Prisoners of War in Fort
Delaware, May, 1864―Brave and Distinguished Southerners in a Union Prison
Captain Hart Gibson (No. 4) was serving at the time of his
capture as assistant adjutant-general on General John H. Morgan's staff. Colonel
R. C. Morgan (No. 11) and Captain C. H. Morgan (No. 15) were brothers of General
Morgan. The former served on the staff of General A. P. Hill in the Army of
Northern Virginia, and subsequently commanded the Fourteenth Kentucky Cavalry.
The latter served as aide-de-camp on his brother's staff. Lieutenant Henry H. Brogden (No. 1), of Maryland, later held an official position under President
Cleveland. Lieut.-Colonel Joseph T. Tucker (No. 2) served with the Eleventh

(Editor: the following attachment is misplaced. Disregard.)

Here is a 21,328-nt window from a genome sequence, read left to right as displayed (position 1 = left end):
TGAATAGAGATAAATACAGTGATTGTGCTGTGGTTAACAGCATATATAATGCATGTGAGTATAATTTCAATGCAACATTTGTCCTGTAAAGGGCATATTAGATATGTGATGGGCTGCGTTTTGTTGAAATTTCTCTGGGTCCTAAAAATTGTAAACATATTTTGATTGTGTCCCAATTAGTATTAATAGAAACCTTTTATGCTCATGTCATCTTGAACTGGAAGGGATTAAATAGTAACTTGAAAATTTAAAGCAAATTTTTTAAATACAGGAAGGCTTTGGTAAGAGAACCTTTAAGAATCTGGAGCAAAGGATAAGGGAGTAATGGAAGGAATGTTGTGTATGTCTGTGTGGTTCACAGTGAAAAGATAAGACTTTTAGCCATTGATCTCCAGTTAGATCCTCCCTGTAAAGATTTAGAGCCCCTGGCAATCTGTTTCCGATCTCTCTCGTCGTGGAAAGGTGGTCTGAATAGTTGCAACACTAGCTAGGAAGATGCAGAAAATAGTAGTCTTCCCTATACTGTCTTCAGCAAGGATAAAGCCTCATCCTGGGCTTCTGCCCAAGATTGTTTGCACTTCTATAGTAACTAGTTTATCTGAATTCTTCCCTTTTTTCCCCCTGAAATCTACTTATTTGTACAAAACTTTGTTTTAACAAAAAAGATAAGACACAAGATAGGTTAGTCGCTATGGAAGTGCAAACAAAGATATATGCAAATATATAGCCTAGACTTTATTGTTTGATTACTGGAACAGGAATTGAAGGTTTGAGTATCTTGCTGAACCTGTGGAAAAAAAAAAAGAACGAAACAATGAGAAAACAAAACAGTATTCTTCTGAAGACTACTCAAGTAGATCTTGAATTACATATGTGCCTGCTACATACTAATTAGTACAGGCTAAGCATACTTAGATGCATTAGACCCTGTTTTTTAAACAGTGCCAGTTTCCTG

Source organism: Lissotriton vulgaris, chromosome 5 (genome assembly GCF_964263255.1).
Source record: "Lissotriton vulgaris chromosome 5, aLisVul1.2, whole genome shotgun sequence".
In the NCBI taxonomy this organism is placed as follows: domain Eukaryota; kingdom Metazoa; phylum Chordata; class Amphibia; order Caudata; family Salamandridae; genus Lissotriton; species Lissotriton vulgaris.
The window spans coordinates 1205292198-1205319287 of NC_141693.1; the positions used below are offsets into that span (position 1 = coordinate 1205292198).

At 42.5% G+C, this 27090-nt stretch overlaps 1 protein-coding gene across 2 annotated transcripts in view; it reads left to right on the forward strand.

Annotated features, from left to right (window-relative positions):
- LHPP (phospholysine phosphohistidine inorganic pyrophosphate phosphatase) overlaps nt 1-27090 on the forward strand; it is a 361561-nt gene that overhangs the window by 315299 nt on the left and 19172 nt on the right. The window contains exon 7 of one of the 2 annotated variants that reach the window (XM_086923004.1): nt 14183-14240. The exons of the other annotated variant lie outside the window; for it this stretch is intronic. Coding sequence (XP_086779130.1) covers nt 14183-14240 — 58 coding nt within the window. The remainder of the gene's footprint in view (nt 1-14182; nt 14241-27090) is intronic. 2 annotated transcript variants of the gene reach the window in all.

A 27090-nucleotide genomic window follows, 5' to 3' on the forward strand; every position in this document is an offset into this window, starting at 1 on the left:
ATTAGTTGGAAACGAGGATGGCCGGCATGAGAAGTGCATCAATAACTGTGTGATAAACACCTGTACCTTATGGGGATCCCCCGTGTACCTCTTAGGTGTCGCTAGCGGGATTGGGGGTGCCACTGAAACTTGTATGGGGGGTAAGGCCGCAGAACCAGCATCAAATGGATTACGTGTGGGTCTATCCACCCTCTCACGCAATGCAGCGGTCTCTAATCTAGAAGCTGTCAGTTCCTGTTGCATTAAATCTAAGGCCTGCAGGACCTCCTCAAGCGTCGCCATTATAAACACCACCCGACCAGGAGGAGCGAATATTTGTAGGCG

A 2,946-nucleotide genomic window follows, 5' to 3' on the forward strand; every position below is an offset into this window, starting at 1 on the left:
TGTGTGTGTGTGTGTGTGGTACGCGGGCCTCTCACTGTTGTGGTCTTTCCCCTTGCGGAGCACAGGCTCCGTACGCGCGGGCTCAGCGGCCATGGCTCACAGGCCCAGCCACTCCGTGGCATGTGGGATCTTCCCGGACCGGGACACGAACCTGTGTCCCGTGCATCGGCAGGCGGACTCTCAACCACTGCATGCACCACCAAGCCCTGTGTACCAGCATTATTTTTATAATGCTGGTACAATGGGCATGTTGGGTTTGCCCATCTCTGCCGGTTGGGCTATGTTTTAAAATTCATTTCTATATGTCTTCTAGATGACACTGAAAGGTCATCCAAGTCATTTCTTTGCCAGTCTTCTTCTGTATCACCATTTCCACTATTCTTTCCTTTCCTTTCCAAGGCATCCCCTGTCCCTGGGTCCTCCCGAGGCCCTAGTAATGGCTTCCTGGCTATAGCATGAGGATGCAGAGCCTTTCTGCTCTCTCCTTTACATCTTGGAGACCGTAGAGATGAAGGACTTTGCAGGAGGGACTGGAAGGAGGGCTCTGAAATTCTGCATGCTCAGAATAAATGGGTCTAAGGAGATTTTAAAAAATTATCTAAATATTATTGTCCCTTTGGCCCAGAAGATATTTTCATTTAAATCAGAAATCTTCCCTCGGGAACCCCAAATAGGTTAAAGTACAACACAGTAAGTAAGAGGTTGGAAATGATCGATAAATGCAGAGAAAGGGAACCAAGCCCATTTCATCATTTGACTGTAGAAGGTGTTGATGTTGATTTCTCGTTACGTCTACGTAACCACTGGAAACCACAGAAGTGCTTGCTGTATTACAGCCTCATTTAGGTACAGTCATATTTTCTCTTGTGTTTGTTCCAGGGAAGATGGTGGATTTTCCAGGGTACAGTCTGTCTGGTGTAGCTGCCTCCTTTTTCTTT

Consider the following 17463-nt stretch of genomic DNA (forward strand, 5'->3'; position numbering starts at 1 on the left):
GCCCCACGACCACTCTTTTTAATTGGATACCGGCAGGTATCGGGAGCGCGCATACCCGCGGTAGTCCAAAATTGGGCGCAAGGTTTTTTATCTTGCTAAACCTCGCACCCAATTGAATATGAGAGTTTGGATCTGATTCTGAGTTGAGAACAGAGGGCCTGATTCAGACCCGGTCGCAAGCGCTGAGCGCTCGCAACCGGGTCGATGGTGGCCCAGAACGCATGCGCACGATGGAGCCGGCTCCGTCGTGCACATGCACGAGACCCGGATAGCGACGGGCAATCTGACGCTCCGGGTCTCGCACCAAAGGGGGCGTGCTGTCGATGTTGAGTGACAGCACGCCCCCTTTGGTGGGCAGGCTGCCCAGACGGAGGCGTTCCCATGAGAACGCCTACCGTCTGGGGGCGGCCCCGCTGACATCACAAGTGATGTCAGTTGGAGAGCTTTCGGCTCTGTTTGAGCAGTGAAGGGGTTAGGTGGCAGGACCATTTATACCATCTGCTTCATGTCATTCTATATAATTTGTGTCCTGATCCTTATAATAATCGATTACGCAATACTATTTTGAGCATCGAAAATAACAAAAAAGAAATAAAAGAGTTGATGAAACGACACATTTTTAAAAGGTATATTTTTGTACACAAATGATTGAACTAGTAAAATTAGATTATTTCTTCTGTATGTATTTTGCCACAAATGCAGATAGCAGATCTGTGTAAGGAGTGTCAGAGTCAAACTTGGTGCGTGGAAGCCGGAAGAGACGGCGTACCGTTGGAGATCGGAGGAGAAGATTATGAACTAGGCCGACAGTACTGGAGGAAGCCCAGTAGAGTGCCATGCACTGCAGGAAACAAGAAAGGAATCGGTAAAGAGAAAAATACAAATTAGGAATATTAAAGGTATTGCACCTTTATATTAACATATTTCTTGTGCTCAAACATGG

Kentucky Cavalry. Brigadier-General R. B. Vance was a brother of the
distinguished Zebulon B. Vance, who was three times Governor of North Carolina,
and afterwards United States Senator from that State. Lieut.-Colonel Cicero
Coleman (No. 7) served with the Eighth Kentucky Cavalry. The Rev. I. W. K. Handy was a Presbyterian minister. B. P. Key, "Little Billy," was a
lad of about sixteen, a private in a Tennessee regiment. Brigadier-General M.
Jeff Thompson (No. 10) was a native of Virginia but a citizen of Missouri.
Colonel W. W. Ward (No. 12) commanded the Ninth Tennessee Cavalry. After the
close of the war he was elected Chancellor in a Judicial District of Tennessee.
Colonel (later General) Basil W. Duke (No. 14) was a daring cavalry leader. No.
8 was Lieutenant H. H. Smith, of North Carolina; 5, Lieutenant J. J.
Andrews, of Alabama; and 15, J. A. Tomlinson, of Kentucky.